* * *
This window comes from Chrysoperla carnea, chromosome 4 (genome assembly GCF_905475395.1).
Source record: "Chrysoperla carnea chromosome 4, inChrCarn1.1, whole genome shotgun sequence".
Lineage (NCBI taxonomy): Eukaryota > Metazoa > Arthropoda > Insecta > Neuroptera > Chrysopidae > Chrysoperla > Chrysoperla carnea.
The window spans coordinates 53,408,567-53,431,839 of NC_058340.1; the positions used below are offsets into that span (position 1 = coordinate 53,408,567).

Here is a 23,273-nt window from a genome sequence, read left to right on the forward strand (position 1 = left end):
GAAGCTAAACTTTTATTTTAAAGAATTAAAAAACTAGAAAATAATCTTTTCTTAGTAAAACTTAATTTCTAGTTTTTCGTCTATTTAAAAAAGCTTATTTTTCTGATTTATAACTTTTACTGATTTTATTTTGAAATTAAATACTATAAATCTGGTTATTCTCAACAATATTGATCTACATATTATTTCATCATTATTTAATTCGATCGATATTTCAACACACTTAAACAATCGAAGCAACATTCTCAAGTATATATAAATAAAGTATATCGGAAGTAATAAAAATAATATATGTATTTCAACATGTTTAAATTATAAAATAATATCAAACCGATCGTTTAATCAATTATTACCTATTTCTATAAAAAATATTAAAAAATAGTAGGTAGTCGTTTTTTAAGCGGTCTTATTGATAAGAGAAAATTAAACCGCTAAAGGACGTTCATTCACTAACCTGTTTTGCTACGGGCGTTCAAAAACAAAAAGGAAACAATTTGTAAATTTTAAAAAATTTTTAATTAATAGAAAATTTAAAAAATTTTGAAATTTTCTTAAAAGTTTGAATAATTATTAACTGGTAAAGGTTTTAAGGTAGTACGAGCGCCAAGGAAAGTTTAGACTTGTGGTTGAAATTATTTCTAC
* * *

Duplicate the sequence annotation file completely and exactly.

This window comes from Chrysoperla carnea, chromosome 4 (genome assembly GCF_905475395.1).
Source record: "Chrysoperla carnea chromosome 4, inChrCarn1.1, whole genome shotgun sequence".
Lineage (NCBI taxonomy): Eukaryota > Metazoa > Arthropoda > Insecta > Neuroptera > Chrysopidae > Chrysoperla > Chrysoperla carnea.
The window spans coordinates 53,408,567-53,431,839 of NC_058340.1; the positions used below are offsets into that span (position 1 = coordinate 53,408,567).

Here is a 23,273-nt window from a genome sequence, read left to right on the forward strand (position 1 = left end):
GAAGCTAAACTTTTATTTTAAAGAATTAAAAAACTAGAAAATAATCTTTTCTTAGTAAAACTTAATTTCTAGTTTTTCGTCTATTTAAAAAAGCTTATTTTTCTGATTTATAACTTTTACTGATTTTATTTTGAAATTAAATACTATAAATCTGGTTATTCTCAACAATATTGATCTACATATTATTTCATCATTATTTAATTCGATCGATATTTCAACACACTTAAACAATCGAAGCAACATTCTCAAGTATATATAAATAAAGTATATCGGAAGTAATAAAAATAATATATGTATTTCAACATGTTTAAATTATAAAATAATATCAAACCGATCGTTTAATCAATTATTACCTATTTCTATAAAAAATATTAAAAAATAGTAGGTAGTCGTTTTTTAAGCGGTCTTATTGATAAGAGAAAATTAAACCGCTAAAGGACGTTCATTCACTAACCTGTTTTGCTACGGGCGTTCAAAAACAAAAAGGAAACAATTTGTAAATTTTAAAAAATTTTTAATTAATAGAAAATTTAAAAAATTTTGAAATTTTCTTAAAAGTTTGAATAATTATTAACTGGTAAAGGTTTTAAGGTAGTACGAGCGCCAAGGAAAGTTTAGACTTGTGGTTGAAATTATTTCTAC